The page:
Marko Kutlesa spoke to Gideön, one half of the design team behind Block9, to discuss musical interests, his own personal style and his radio show.
Last updated: 6th Sep 2017. Originally published: 4th Sep 2017
Gideon Berger, also known by his DJ name Gideön, is perhaps best known as one half of the creative partnership Block9. The duo have come to acclaim over the last decade for their conception ideas and construction of projects like the Block9 area at Glastonbury, with its imposing Genosys stage and famed The NYC Downlow, Banksy's Dismaland and tour sets for the likes of Lana Del Rey, Gorillaz and Skrillex.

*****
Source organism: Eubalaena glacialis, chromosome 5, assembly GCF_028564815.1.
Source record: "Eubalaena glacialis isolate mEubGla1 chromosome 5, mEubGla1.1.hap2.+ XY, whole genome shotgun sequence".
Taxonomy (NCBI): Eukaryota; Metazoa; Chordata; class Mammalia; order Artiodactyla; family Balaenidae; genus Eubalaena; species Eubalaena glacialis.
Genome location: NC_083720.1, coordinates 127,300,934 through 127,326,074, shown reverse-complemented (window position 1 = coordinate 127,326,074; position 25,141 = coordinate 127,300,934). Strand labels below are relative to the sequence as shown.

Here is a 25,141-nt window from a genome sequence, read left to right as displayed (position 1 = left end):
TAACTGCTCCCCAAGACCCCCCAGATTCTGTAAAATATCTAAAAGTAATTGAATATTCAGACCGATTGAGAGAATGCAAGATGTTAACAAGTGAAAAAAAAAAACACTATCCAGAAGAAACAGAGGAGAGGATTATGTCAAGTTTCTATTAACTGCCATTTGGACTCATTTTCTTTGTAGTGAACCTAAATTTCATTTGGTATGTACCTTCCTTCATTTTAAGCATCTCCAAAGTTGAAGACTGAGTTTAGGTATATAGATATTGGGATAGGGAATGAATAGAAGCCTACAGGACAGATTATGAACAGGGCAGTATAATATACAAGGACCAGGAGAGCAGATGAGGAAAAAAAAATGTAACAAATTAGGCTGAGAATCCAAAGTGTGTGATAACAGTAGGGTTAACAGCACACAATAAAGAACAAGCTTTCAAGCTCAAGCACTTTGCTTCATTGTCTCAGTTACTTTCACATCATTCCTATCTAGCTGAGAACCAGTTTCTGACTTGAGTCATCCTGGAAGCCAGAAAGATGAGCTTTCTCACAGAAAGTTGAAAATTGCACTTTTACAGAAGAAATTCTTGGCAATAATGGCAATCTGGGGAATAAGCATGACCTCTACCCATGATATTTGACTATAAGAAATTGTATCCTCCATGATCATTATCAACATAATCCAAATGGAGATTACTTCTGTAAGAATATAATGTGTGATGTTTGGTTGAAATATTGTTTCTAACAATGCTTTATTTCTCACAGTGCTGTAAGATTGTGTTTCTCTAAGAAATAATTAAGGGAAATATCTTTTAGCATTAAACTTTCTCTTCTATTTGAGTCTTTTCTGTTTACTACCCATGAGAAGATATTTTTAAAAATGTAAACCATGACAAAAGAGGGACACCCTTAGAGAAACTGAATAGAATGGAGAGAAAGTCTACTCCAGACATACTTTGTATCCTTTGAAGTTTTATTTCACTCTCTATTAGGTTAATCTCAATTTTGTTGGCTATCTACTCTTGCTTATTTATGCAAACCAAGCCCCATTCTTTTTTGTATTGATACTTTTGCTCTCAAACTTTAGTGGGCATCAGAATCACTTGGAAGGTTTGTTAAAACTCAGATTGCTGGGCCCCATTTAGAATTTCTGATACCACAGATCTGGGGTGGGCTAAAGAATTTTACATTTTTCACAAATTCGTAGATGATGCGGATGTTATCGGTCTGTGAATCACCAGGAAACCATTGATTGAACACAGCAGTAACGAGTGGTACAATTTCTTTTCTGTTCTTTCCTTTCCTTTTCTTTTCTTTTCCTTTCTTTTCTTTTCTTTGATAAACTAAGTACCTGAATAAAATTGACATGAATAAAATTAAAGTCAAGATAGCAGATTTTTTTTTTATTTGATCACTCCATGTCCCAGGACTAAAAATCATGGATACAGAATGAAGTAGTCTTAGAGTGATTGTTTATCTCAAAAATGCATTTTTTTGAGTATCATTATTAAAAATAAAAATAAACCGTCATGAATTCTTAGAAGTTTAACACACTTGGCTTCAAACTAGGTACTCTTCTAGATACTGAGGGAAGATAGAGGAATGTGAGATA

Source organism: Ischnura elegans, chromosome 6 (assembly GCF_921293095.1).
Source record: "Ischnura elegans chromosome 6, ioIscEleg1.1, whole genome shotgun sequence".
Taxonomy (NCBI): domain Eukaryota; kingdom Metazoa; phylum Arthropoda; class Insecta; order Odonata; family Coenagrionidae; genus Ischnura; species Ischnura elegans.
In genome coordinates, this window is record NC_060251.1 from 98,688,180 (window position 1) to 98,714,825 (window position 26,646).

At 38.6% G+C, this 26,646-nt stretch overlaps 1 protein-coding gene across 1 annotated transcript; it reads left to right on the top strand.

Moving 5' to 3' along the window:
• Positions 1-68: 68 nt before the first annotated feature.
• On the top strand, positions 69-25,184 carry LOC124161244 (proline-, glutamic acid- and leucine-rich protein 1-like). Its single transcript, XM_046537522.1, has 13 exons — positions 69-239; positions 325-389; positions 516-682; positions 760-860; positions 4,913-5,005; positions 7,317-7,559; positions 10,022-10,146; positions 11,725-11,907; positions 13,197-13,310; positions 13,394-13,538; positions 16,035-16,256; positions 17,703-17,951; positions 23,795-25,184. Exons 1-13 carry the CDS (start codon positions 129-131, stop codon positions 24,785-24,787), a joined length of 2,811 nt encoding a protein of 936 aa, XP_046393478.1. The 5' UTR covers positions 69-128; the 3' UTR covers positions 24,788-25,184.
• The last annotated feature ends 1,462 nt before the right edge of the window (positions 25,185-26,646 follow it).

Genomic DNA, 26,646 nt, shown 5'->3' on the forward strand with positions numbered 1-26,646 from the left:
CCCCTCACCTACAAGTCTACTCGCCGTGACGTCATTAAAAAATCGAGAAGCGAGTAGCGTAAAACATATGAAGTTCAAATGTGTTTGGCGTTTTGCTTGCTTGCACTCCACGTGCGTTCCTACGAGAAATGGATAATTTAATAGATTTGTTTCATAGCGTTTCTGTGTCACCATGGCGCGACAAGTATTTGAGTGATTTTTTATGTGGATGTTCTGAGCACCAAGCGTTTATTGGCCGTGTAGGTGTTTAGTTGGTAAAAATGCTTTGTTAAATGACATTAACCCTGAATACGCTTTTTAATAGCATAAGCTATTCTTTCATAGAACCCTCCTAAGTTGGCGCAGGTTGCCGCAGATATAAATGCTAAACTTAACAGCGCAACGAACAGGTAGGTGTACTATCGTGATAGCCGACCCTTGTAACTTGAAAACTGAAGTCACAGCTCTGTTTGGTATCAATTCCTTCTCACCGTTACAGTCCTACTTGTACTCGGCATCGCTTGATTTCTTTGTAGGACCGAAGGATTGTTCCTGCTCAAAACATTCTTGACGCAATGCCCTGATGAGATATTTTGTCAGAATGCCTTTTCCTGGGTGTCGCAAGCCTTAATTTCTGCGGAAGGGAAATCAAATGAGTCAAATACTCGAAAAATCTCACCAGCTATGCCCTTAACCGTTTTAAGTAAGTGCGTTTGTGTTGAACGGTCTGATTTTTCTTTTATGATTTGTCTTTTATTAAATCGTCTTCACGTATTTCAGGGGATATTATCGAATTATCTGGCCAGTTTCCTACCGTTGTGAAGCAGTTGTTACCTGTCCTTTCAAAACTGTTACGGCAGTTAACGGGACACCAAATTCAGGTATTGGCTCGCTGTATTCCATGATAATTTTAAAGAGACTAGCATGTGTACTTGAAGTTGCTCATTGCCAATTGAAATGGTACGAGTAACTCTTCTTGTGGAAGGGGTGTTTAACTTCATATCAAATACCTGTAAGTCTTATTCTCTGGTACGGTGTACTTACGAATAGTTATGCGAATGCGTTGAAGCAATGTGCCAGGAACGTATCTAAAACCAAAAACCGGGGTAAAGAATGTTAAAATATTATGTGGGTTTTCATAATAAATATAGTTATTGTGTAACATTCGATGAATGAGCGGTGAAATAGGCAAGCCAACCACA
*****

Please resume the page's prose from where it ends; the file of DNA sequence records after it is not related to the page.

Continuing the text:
The NYC Downlow is an imagined gay nightclub from the NYC meatpacking district of the early 1980s and which pays tribute to the gay roots of today's worldwide clubbing scene. In doing so, it has brought the first dedicated, permanent gay space to one of the world's best music festivals, a precedent that has not gone unnoticed throughout the club scene. Some of the world's best DJs now request to play at the space. Gideön curates the lineup for this pop-up nightclub and for another four venues in the Block9 field at Glastonbury.
Gideön’s musical taste is arguably informed by his youth , a time split between attending free festivals, warehouse raves and living in and around mainland Europe and most importantly San Francisco. He is a serious DJ in his own right, having previously held a residency at Berlin's Soulhole and The NYC Downlow as well as recent bookings at Panorama Bar and The Lab.Oratory underneath Berghain in Berlin.